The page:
Our community lost a friend recently with the death of a retired educator, farmer and family man from the Brownstown area.
Orville Lubker Jr. died Aug. 8 at the age of 86. The Brownstown native and his wife, Laura Rose Burcham Lubker, lived just east of Brownstown off U.S. 50, their charming house tucked in behind the commercial building that once housed their produce market, where many of us bought their watermelon, muskmelon, sweet corn and tomatoes for many summers.
While working with Laura at Lubker Farm Market each summer, Orville enjoyed talking with customers and sharing his knowledge about the melons the family raised on their sandy soils.
A conversation with him about 30 years ago led me to annually search for what he called “pepper” on the yellow bellies of watermelons. In his soft-spoken way, Orville virtually promised that a seeded watermelon with those sprinkles of pepper would be ripe. I never found a peppered one that wasn’t. Those tiny black spots are actually a type of fungus that apparently only grows on a melon once it’s ripe, he said.
Don’t look for them, however, on seedless melons. Orville informed me of that this past winter.
Sharing that knowledge took place during a conversation when the Lubkers paid us a visit here at the offices of the Community Foundation of Jackson County. Laura called one December afternoon to say they wanted to talk with us. So a meeting was scheduled.
Orville and Laura said they had each been thinking about the desire to give back to their community, one that supported their children with a good education, a community that supported Orville with a career as a teacher and guidance counselor, a community that supported their farm market.
The foundation’s annual holiday gift guide caused them to think deeper about that desire, and the idea of a scholarship blossomed like a watermelon on the vine.
Years ago, Orville had served on the foundation’s scholarship committee, a group comprised of members of our board of directors and community volunteers. Creating a scholarship fund here is what the Lubkers had in mind, and that’s just what they did.
They endowed the fund with gifts planned over a period of three years with the plan of perhaps increasing it in the years ahead. They wanted the recipient to be a Brownstown Central High School senior planning to study at Purdue University, where Orville received his undergraduate degree.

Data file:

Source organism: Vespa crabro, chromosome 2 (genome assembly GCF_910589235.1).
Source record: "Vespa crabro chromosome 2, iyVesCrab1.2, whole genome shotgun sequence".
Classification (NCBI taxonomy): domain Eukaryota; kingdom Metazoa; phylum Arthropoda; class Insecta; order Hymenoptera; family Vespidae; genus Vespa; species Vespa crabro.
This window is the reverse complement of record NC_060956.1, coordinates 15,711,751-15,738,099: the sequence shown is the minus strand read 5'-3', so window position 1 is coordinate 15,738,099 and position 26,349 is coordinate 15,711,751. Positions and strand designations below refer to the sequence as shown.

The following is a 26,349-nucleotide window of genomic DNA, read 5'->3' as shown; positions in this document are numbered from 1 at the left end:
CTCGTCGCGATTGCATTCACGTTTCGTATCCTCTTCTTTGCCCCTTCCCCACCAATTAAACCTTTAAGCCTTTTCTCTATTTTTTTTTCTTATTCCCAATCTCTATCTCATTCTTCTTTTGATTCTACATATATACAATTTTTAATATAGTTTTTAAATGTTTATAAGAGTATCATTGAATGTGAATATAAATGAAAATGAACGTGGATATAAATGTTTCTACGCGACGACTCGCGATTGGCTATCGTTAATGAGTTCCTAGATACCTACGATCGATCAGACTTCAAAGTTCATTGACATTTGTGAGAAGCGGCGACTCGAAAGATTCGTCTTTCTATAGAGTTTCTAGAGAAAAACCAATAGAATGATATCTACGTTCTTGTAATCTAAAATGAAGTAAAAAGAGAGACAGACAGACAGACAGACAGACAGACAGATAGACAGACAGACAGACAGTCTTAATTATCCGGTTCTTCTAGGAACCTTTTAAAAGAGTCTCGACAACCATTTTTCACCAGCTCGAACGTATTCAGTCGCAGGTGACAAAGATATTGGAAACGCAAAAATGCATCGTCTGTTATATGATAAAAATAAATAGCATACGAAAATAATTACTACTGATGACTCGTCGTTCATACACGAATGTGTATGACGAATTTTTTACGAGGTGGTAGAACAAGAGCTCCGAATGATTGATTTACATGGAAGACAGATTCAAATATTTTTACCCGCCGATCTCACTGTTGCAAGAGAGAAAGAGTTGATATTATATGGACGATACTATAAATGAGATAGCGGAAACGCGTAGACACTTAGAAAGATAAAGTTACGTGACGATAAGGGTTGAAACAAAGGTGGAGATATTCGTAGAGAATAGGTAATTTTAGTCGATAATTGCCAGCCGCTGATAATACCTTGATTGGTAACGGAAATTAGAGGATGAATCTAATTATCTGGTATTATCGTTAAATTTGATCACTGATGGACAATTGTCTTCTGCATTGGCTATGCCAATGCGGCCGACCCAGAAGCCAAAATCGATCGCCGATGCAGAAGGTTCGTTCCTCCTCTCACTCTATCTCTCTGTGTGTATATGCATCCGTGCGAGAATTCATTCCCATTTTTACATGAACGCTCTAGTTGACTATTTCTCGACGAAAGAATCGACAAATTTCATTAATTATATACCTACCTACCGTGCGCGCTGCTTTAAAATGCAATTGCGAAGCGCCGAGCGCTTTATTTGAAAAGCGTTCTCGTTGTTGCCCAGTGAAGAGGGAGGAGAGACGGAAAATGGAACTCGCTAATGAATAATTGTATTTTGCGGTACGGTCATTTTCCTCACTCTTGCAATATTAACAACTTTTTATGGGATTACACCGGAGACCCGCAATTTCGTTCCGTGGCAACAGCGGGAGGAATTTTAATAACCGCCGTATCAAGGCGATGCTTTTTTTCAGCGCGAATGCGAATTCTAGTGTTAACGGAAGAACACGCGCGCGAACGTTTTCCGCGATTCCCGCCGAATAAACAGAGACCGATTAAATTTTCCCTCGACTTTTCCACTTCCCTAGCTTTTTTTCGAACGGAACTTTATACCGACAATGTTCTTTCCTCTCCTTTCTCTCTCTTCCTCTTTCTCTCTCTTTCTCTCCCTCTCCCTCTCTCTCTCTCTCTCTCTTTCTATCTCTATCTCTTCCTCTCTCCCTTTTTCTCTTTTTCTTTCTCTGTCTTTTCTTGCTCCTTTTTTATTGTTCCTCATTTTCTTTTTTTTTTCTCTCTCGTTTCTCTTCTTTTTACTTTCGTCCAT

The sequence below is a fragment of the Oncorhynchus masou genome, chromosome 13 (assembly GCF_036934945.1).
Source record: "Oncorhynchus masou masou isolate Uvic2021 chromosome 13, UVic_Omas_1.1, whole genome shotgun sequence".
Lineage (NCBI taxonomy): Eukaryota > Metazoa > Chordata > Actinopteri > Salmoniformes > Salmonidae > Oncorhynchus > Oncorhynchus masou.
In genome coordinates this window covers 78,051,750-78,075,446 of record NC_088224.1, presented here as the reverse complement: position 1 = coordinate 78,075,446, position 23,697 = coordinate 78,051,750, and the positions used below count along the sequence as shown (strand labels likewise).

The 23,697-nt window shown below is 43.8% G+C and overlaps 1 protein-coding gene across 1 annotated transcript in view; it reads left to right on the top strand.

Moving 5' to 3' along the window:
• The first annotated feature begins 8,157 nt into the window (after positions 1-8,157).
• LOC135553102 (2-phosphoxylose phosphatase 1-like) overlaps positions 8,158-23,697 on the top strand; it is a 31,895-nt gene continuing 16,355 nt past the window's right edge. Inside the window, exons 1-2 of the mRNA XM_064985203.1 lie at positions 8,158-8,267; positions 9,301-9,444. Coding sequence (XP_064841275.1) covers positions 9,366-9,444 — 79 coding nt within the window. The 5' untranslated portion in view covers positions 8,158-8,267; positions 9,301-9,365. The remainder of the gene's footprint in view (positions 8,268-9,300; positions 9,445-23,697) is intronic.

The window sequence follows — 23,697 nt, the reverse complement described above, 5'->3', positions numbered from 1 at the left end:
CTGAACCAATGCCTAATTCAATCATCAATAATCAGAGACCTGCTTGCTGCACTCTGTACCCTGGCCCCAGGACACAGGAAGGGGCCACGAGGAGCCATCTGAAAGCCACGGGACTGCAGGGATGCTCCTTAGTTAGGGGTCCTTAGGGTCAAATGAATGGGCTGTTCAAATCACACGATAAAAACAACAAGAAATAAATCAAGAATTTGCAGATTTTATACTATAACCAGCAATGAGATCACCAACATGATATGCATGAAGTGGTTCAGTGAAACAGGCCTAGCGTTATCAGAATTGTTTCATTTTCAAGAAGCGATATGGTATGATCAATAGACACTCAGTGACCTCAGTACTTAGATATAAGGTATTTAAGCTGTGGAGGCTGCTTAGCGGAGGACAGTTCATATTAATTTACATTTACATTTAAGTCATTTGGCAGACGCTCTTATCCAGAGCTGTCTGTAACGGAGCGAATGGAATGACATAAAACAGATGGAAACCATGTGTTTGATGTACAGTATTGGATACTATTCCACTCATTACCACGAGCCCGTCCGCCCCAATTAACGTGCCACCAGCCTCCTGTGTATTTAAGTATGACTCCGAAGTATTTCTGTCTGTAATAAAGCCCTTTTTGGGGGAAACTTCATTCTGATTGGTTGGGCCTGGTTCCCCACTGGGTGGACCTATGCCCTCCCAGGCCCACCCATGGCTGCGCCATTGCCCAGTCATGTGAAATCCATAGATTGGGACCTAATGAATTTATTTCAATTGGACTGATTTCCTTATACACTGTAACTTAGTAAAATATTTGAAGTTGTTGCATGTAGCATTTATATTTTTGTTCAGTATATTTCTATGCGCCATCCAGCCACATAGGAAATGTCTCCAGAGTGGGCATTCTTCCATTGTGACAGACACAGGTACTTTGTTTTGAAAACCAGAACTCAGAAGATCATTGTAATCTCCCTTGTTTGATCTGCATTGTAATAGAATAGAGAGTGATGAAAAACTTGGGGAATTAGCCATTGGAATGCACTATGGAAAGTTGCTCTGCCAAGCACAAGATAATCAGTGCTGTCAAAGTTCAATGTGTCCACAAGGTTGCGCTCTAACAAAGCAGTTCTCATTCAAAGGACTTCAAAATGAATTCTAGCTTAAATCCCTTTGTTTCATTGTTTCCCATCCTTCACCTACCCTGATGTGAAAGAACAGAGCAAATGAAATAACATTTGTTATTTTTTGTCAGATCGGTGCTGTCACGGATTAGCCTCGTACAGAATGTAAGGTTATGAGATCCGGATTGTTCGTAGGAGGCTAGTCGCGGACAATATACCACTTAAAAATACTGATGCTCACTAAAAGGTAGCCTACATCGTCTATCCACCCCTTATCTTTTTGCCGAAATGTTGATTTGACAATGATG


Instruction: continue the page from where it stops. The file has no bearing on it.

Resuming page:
The first recipient of the Orville and Laura Lubker Purdue University Scholarship Fund will be chosen next spring.
Although it’s regrettable Orville won’t be able to participate in that selection process or to see the first scholarship awarded on honors day next May, Orville had the satisfaction of knowing he and Laura took the steps to put the scholarship fund into place, of knowing their generosity will benefit our community for decades to come.
If you and your family have been considering a way to honor loved ones by giving back to the community they called home, the foundation can help you through a variety of means. Establishing a scholarship is one way. Creating a donor advised or designated fund to assist your favored charities or church is another. Donating to the foundation’s unrestricted funds — or creating a new, named unrestricted fund — is still another.
Contact me at the office and, like the Lubkers and so many others before them, we can set up a time to talk about what you want to accomplish with your giving and help you find a way of meeting those desires while helping others year after year.
Dan Davis is president and CEO of the Community Foundation of Jackson County. The foundation administers more than 140 funds with assets of more than $10 million. For information about how you can make a donation to any of the funds administered by the foundation or how you mig
ht start a new fund, call 812-523-4483 or send an email to Davis at firstname.lastname@example.org.